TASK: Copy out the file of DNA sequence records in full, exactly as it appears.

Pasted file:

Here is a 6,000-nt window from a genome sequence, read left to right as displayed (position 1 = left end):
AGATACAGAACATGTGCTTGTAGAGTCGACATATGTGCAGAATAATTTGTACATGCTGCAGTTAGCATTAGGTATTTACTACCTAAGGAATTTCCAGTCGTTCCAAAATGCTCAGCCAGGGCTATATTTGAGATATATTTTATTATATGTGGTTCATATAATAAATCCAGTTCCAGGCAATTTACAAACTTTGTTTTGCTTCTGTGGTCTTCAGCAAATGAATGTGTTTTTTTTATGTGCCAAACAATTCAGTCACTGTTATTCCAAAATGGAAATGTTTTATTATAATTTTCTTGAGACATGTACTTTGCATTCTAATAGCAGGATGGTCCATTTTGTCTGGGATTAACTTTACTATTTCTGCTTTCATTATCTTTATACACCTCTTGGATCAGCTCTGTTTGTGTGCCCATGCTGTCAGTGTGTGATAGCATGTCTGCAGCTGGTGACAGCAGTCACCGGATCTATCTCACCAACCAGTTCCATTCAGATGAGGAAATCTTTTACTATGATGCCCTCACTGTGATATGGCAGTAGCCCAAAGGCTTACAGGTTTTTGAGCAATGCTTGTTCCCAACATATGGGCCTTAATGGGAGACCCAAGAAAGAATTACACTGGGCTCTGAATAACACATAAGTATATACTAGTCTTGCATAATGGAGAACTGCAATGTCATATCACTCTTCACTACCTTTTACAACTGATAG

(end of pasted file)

Here is a 6,000-nt window from a genome sequence, read left to right as displayed (position 1 = left end):
AGATACAGAACATGTGCTTGTAGAGTCGACATATGTGCAGAATAATTTGTACATGCTGCAGTTAGCATTAGGTATTTACTACCTAAGGAATTTCCAGTCGTTCCAAAATGCTCAGCCAGGGCTATATTTGAGATATATTTTATTATATGTGGTTCATATAATAAATCCAGTTCCAGGCAATTTACAAACTTTGTTTTGCTTCTGTGGTCTTCAGCAAATGAATGTGTTTTTTTTATGTGCCAAACAATTCAGTCACTGTTATTCCAAAATGGAAATGTTTTATTATAATTTTCTTGAGACATGTACTTTGCATTCTAATAGCAGGATGGTCCATTTTGTCTGGGATTAACTTTACTATTTCTGCTTTCATTATCTTTATACACCTCTTGGATCAGCTCTGTTTGTGTGCCCATGCTGTCAGTGTGTGATAGCATGTCTGCAGCTGGTGACAGCAGTCACCGGATCTATCTCACCAACCAGTTCCATTCAGATGAGGAAATCTTTTACTATGATGCCCTCACTGTGATATGGCAGTAGCCCAAAGGCTTACAGGTTTTTGAGCAATGCTTGTTCCCAACATATGGGCCTTAATGGGAGACCCAAGAAAGAATTACACTGGGCTCTGAATAACACATAAGTATATACTAGTCTTGCATAATGGAGAACTGCAATGTCATATCACTCTTCACTACCTTTTACAACTGATAG